Which is Better: SEO or Good Content?

Which is better for making your site visible to the search engines – SEO or Good Content?

Good content is the basis of good SEO. SEO without good content will be nothing.

In this post I’ll deal with some simple, on-page SEO points.

Again: SEO without good content is nothing. So everything from here on assumes you have good, well-researched, informative and well-written content.

On-page Search Engine Optimisation

On-page SEO is about setting specific META tags that tell the search engines what your page is about.

Any of the WordPress SEO plugins, such as Yoast or All-in-One-SEO, will give you fields to fill out that make it easy to specify those tags, and those tags are what I’ll cover in this post.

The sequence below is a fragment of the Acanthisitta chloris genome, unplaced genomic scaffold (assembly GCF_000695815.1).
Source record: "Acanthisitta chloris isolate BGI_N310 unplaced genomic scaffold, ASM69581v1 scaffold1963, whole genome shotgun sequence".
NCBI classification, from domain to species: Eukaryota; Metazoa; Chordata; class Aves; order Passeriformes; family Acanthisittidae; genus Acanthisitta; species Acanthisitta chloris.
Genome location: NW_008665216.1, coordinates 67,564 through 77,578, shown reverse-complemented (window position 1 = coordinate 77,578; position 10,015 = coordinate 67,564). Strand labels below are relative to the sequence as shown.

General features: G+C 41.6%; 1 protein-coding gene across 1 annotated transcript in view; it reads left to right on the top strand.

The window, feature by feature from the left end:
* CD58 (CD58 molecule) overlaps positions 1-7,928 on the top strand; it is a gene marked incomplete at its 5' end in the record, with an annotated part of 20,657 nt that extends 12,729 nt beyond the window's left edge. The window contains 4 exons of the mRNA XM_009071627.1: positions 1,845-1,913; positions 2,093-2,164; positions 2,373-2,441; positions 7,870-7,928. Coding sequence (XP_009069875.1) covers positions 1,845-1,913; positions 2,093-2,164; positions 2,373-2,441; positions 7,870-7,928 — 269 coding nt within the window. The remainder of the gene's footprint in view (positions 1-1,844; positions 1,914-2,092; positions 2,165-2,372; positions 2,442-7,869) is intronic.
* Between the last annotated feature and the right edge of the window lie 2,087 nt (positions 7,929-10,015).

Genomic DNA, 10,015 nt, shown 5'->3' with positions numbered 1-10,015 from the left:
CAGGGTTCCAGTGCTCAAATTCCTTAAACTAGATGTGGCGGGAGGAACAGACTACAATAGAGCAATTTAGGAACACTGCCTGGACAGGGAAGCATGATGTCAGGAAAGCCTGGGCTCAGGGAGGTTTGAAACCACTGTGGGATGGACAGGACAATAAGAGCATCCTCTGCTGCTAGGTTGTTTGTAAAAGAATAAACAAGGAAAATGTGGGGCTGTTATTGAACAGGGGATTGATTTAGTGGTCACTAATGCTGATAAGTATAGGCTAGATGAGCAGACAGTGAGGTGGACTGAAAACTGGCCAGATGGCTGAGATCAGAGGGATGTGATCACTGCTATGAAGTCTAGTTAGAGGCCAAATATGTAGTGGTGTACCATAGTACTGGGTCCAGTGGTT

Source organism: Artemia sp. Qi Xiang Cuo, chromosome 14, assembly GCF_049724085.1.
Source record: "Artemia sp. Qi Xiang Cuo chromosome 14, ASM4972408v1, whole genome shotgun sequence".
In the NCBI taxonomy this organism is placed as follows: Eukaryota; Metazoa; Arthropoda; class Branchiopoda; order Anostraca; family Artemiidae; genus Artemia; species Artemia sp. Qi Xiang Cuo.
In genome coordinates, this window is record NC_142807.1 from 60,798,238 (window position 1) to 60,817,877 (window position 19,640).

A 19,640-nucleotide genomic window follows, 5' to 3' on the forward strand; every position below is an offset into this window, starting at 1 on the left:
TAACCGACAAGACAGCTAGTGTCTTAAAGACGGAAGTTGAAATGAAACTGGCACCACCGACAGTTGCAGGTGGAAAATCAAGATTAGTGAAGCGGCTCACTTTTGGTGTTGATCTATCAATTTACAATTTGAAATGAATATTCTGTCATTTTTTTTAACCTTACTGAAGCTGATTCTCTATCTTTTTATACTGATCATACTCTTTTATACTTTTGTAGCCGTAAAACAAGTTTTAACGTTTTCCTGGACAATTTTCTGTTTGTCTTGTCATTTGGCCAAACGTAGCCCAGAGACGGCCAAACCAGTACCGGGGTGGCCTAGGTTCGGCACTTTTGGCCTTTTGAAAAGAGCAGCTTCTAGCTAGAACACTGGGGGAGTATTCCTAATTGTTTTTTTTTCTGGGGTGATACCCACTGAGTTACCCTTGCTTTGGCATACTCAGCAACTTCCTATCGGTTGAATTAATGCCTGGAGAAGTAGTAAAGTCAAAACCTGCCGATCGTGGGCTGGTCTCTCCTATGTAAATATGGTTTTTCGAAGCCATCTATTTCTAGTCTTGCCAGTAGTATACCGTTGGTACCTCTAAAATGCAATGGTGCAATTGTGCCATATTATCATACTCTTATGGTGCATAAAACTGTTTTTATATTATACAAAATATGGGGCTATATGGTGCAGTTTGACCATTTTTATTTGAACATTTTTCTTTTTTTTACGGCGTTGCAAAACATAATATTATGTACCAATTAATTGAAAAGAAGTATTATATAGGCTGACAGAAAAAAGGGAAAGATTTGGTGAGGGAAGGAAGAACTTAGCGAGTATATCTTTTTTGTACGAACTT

On-page SEO also includes structuring your page content correctly, and I covered that in a separate post on SEO writing best practices.

Setting up your META tags

META tags are contained within the <head> area of your page. Unless you look at your page source code you will not see them, but they deliver instructions and information to both the search engines and browsers.

These are the META tags that you need to define for each post, and you define them in the fields provided by one of those SEO plugins:

  • Your META keywords (discussed below)
  • Your META description (discussed below)
  • Your SEO title (discussed below)
  • The page category (audience suitability – in WordPress this is defined site-wide on the Settings > Discussion page)